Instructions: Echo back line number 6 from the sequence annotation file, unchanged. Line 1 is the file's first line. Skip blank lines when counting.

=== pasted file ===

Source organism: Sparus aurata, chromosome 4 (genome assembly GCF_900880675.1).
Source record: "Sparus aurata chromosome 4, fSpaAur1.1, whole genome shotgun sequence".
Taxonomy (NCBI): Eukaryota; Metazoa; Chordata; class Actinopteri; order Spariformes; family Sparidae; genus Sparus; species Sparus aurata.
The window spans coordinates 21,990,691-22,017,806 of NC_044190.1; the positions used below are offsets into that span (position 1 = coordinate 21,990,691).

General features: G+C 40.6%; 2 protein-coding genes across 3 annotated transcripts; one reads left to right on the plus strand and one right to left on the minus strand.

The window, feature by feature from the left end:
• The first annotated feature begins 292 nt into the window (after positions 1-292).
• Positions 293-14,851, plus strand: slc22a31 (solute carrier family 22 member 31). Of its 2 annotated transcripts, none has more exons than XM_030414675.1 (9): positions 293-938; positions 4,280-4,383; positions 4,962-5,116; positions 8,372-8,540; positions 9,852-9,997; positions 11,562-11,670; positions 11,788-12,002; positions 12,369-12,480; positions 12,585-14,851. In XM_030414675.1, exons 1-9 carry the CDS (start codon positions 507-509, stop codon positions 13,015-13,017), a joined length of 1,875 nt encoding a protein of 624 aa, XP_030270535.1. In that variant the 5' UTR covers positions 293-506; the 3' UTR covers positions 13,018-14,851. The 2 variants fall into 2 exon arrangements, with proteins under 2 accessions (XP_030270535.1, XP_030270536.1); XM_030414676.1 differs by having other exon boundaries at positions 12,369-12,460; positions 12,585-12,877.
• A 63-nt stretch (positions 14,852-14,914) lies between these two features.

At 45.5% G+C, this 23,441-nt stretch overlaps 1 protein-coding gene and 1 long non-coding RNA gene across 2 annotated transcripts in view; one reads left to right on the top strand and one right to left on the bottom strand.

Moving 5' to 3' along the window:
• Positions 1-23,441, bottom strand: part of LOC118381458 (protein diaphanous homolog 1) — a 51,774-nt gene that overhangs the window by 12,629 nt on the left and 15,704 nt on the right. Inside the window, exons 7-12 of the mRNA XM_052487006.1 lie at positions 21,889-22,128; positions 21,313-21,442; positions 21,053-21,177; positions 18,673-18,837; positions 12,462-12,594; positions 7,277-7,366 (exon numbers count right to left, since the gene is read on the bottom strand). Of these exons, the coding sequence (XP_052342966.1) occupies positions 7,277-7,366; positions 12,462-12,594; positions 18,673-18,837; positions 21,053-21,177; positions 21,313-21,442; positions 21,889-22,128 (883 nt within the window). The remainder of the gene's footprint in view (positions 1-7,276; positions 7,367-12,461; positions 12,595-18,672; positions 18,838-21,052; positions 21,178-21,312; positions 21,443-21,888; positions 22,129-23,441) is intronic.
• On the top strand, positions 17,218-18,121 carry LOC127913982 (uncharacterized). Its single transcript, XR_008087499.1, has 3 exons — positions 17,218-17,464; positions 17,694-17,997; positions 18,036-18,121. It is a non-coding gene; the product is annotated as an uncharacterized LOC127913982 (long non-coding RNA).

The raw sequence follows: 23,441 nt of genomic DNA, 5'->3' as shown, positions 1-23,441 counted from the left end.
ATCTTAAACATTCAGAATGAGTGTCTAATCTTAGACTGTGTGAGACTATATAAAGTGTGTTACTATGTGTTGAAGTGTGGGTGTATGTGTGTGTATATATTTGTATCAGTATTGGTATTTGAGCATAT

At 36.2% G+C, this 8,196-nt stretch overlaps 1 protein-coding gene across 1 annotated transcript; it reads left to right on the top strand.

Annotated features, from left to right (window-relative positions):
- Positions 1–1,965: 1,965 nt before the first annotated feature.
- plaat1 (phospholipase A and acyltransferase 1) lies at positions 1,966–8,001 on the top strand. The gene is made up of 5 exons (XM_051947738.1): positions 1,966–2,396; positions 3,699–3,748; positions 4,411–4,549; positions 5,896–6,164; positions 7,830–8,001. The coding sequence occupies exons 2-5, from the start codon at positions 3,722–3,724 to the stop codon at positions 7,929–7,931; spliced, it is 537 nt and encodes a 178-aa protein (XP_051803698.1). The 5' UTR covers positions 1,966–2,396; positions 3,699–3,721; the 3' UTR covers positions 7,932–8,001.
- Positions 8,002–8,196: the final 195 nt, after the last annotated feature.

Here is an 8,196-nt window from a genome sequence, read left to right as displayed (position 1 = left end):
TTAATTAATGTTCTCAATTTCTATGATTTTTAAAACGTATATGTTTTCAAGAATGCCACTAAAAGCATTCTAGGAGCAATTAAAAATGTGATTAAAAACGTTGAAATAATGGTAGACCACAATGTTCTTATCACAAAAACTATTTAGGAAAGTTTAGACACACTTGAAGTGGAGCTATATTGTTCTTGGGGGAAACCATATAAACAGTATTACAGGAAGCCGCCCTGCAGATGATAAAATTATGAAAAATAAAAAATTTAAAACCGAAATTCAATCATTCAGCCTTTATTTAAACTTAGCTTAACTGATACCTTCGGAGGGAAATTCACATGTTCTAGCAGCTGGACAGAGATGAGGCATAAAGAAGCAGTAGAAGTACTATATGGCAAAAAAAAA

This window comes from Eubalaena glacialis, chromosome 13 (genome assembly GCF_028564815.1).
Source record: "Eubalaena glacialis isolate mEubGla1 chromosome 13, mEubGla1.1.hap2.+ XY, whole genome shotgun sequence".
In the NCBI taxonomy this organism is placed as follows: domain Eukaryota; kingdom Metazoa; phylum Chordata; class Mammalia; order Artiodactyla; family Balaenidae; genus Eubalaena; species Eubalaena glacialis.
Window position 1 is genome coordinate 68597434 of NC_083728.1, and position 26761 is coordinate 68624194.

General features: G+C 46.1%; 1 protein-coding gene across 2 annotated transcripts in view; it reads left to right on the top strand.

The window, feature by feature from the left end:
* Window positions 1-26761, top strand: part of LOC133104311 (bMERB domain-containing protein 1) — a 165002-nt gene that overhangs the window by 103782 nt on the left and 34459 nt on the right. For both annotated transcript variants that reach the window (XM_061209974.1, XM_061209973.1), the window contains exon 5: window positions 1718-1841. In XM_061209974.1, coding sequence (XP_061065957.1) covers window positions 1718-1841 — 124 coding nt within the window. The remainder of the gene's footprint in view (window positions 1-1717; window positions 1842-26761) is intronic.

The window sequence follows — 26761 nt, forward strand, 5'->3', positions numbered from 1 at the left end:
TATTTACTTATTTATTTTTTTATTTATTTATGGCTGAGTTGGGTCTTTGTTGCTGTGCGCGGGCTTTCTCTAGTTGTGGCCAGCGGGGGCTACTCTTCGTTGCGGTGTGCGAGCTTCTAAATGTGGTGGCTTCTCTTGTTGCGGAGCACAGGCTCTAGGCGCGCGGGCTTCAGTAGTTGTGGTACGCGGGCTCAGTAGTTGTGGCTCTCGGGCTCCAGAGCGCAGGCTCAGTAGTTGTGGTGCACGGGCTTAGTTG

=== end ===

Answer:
The window, feature by feature from the left end: